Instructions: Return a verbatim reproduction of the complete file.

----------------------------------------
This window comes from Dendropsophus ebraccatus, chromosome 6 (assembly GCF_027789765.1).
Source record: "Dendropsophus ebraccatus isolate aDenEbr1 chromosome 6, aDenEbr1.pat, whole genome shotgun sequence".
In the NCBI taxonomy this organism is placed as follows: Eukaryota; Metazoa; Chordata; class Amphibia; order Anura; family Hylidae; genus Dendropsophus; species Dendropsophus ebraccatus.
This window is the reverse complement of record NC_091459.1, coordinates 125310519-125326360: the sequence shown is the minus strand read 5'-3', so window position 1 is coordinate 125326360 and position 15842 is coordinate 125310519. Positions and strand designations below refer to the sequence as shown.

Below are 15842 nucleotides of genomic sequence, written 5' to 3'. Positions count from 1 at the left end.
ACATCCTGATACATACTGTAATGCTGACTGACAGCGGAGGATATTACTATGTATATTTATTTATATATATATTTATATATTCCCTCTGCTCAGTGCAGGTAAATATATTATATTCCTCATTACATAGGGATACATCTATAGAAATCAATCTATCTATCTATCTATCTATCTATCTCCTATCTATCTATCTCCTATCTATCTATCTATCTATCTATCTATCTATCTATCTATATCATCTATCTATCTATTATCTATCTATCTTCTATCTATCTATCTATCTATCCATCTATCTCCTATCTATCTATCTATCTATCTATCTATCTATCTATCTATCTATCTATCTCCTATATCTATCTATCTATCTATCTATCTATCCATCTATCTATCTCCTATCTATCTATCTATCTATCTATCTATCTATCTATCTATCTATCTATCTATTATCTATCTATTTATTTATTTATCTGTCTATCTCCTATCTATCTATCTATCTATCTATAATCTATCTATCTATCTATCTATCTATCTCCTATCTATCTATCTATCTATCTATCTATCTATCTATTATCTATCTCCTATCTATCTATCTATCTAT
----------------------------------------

This window comes from Dendropsophus ebraccatus, chromosome 6 (assembly GCF_027789765.1).
Source record: "Dendropsophus ebraccatus isolate aDenEbr1 chromosome 6, aDenEbr1.pat, whole genome shotgun sequence".
In the NCBI taxonomy this organism is placed as follows: Eukaryota; Metazoa; Chordata; class Amphibia; order Anura; family Hylidae; genus Dendropsophus; species Dendropsophus ebraccatus.
This window is the reverse complement of record NC_091459.1, coordinates 125310519-125326360: the sequence shown is the minus strand read 5'-3', so window position 1 is coordinate 125326360 and position 15842 is coordinate 125310519. Positions and strand designations below refer to the sequence as shown.

Below are 15842 nucleotides of genomic sequence, written 5' to 3'. Positions count from 1 at the left end.
ACATCCTGATACATACTGTAATGCTGACTGACAGCGGAGGATATTACTATGTATATTTATTTATATATATATTTATATATTCCCTCTGCTCAGTGCAGGTAAATATATTATATTCCTCATTACATAGGGATACATCTATAGAAATCAATCTATCTATCTATCTATCTATCTATCTCCTATCTATCTATCTCCTATCTATCTATCTATCTATCTATCTATCTATCTATCTATATCATCTATCTATCTATTATCTATCTATCTTCTATCTATCTATCTATCTATCCATCTATCTCCTATCTATCTATCTATCTATCTATCTATCTATCTATCTATCTATCTATCTCCTATATCTATCTATCTATCTATCTATCTATCCATCTATCTATCTCCTATCTATCTATCTATCTATCTATCTATCTATCTATCTATCTATCTATCTATTATCTATCTATTTATTTATTTATCTGTCTATCTCCTATCTATCTATCTATCTATCTATAATCTATCTATCTATCTATCTATCTATCTCCTATCTATCTATCTATCTATCTATCTATCTATCTATTATCTATCTCCTATCTATCTATCTATCTAT